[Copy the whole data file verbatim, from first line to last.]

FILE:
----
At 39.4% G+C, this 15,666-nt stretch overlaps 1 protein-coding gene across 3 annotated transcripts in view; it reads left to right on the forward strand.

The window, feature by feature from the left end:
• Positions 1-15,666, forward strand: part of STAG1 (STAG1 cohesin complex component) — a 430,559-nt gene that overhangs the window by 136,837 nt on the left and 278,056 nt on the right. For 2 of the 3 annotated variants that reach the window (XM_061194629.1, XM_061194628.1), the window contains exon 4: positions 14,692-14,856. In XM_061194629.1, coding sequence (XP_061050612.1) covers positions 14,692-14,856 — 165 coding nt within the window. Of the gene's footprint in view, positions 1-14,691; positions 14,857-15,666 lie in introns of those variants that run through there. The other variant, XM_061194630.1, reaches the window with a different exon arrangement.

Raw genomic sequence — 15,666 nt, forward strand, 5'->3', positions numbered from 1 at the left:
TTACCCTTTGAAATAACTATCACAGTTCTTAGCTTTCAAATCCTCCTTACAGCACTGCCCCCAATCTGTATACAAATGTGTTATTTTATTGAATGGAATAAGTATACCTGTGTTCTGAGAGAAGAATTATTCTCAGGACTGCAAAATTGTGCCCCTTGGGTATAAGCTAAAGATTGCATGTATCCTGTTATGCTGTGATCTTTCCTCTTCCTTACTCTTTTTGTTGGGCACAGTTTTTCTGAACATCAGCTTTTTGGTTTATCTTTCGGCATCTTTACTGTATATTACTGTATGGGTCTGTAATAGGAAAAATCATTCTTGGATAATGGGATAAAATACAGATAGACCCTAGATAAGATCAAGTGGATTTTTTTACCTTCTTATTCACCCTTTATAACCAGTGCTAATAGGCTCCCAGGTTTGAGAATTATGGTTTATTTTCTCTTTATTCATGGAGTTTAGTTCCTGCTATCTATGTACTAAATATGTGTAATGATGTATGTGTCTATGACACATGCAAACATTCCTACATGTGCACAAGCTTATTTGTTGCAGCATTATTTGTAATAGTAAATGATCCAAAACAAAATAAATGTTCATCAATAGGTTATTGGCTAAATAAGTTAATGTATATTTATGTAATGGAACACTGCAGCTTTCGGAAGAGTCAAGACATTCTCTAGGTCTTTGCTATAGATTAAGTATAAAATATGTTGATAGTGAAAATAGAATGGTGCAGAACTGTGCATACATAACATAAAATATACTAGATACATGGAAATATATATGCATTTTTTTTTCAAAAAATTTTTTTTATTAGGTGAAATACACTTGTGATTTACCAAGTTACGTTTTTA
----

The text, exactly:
At 39.4% G+C, this 15,666-nt stretch overlaps 1 protein-coding gene across 3 annotated transcripts in view; it reads left to right on the forward strand.

The window, feature by feature from the left end:
• Positions 1-15,666, forward strand: part of STAG1 (STAG1 cohesin complex component) — a 430,559-nt gene that overhangs the window by 136,837 nt on the left and 278,056 nt on the right. For 2 of the 3 annotated variants that reach the window (XM_061194629.1, XM_061194628.1), the window contains exon 4: positions 14,692-14,856. In XM_061194629.1, coding sequence (XP_061050612.1) covers positions 14,692-14,856 — 165 coding nt within the window. Of the gene's footprint in view, positions 1-14,691; positions 14,857-15,666 lie in introns of those variants that run through there. The other variant, XM_061194630.1, reaches the window with a different exon arrangement.

Raw genomic sequence — 15,666 nt, forward strand, 5'->3', positions numbered from 1 at the left:
TTACCCTTTGAAATAACTATCACAGTTCTTAGCTTTCAAATCCTCCTTACAGCACTGCCCCCAATCTGTATACAAATGTGTTATTTTATTGAATGGAATAAGTATACCTGTGTTCTGAGAGAAGAATTATTCTCAGGACTGCAAAATTGTGCCCCTTGGGTATAAGCTAAAGATTGCATGTATCCTGTTATGCTGTGATCTTTCCTCTTCCTTACTCTTTTTGTTGGGCACAGTTTTTCTGAACATCAGCTTTTTGGTTTATCTTTCGGCATCTTTACTGTATATTACTGTATGGGTCTGTAATAGGAAAAATCATTCTTGGATAATGGGATAAAATACAGATAGACCCTAGATAAGATCAAGTGGATTTTTTTACCTTCTTATTCACCCTTTATAACCAGTGCTAATAGGCTCCCAGGTTTGAGAATTATGGTTTATTTTCTCTTTATTCATGGAGTTTAGTTCCTGCTATCTATGTACTAAATATGTGTAATGATGTATGTGTCTATGACACATGCAAACATTCCTACATGTGCACAAGCTTATTTGTTGCAGCATTATTTGTAATAGTAAATGATCCAAAACAAAATAAATGTTCATCAATAGGTTATTGGCTAAATAAGTTAATGTATATTTATGTAATGGAACACTGCAGCTTTCGGAAGAGTCAAGACATTCTCTAGGTCTTTGCTATAGATTAAGTATAAAATATGTTGATAGTGAAAATAGAATGGTGCAGAACTGTGCATACATAACATAAAATATACTAGATACATGGAAATATATATGCATTTTTTTTTCAAAAAATTTTTTTTATTAGGTGAAATACACTTGTGATTTACCAAGTTACGTTTTTA